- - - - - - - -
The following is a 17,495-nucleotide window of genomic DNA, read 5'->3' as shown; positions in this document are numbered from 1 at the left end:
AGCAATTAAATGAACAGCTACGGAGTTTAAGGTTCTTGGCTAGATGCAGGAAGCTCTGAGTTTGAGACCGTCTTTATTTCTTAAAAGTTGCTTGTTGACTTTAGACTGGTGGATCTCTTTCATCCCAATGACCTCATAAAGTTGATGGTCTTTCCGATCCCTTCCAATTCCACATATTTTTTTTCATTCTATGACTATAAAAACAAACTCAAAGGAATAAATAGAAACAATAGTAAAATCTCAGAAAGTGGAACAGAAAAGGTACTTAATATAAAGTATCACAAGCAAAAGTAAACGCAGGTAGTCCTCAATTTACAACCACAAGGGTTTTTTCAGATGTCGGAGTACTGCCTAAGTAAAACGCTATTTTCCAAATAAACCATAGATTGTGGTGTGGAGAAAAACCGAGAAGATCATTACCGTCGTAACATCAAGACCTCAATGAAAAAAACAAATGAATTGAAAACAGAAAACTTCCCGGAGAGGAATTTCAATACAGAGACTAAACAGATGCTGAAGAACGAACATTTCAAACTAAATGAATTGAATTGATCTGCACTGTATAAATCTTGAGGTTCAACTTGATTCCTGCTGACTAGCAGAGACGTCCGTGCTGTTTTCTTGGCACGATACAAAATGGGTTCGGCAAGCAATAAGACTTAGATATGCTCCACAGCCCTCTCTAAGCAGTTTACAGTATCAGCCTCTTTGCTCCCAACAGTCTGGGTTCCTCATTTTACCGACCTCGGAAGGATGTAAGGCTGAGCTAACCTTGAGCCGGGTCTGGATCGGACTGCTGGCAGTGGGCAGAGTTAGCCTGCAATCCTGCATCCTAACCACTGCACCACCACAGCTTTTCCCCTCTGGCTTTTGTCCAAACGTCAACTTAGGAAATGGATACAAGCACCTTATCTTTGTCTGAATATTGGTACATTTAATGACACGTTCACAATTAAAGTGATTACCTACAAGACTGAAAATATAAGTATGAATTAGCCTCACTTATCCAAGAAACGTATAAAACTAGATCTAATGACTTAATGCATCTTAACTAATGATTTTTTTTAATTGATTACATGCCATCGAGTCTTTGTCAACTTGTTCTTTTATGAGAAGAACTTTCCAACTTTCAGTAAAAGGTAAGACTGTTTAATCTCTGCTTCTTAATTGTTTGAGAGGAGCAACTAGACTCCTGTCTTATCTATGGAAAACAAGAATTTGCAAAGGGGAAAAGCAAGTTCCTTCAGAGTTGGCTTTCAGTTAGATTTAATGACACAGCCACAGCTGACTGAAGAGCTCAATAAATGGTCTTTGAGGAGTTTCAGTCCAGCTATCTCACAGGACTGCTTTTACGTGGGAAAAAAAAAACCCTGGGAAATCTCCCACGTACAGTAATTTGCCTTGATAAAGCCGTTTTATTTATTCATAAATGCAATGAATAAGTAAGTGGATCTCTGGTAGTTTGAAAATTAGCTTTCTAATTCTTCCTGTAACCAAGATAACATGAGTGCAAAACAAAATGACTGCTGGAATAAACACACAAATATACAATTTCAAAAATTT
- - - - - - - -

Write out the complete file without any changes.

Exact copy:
The following is a 17,495-nucleotide window of genomic DNA, read 5'->3' as shown; positions in this document are numbered from 1 at the left end:
AGCAATTAAATGAACAGCTACGGAGTTTAAGGTTCTTGGCTAGATGCAGGAAGCTCTGAGTTTGAGACCGTCTTTATTTCTTAAAAGTTGCTTGTTGACTTTAGACTGGTGGATCTCTTTCATCCCAATGACCTCATAAAGTTGATGGTCTTTCCGATCCCTTCCAATTCCACATATTTTTTTTCATTCTATGACTATAAAAACAAACTCAAAGGAATAAATAGAAACAATAGTAAAATCTCAGAAAGTGGAACAGAAAAGGTACTTAATATAAAGTATCACAAGCAAAAGTAAACGCAGGTAGTCCTCAATTTACAACCACAAGGGTTTTTTCAGATGTCGGAGTACTGCCTAAGTAAAACGCTATTTTCCAAATAAACCATAGATTGTGGTGTGGAGAAAAACCGAGAAGATCATTACCGTCGTAACATCAAGACCTCAATGAAAAAAACAAATGAATTGAAAACAGAAAACTTCCCGGAGAGGAATTTCAATACAGAGACTAAACAGATGCTGAAGAACGAACATTTCAAACTAAATGAATTGAATTGATCTGCACTGTATAAATCTTGAGGTTCAACTTGATTCCTGCTGACTAGCAGAGACGTCCGTGCTGTTTTCTTGGCACGATACAAAATGGGTTCGGCAAGCAATAAGACTTAGATATGCTCCACAGCCCTCTCTAAGCAGTTTACAGTATCAGCCTCTTTGCTCCCAACAGTCTGGGTTCCTCATTTTACCGACCTCGGAAGGATGTAAGGCTGAGCTAACCTTGAGCCGGGTCTGGATCGGACTGCTGGCAGTGGGCAGAGTTAGCCTGCAATCCTGCATCCTAACCACTGCACCACCACAGCTTTTCCCCTCTGGCTTTTGTCCAAACGTCAACTTAGGAAATGGATACAAGCACCTTATCTTTGTCTGAATATTGGTACATTTAATGACACGTTCACAATTAAAGTGATTACCTACAAGACTGAAAATATAAGTATGAATTAGCCTCACTTATCCAAGAAACGTATAAAACTAGATCTAATGACTTAATGCATCTTAACTAATGATTTTTTTTAATTGATTACATGCCATCGAGTCTTTGTCAACTTGTTCTTTTATGAGAAGAACTTTCCAACTTTCAGTAAAAGGTAAGACTGTTTAATCTCTGCTTCTTAATTGTTTGAGAGGAGCAACTAGACTCCTGTCTTATCTATGGAAAACAAGAATTTGCAAAGGGGAAAAGCAAGTTCCTTCAGAGTTGGCTTTCAGTTAGATTTAATGACACAGCCACAGCTGACTGAAGAGCTCAATAAATGGTCTTTGAGGAGTTTCAGTCCAGCTATCTCACAGGACTGCTTTTACGTGGGAAAAAAAAAACCCTGGGAAATCTCCCACGTACAGTAATTTGCCTTGATAAAGCCGTTTTATTTATTCATAAATGCAATGAATAAGTAAGTGGATCTCTGGTAGTTTGAAAATTAGCTTTCTAATTCTTCCTGTAACCAAGATAACATGAGTGCAAAACAAAATGACTGCTGGAATAAACACACAAATATACAATTTCAAAAATTT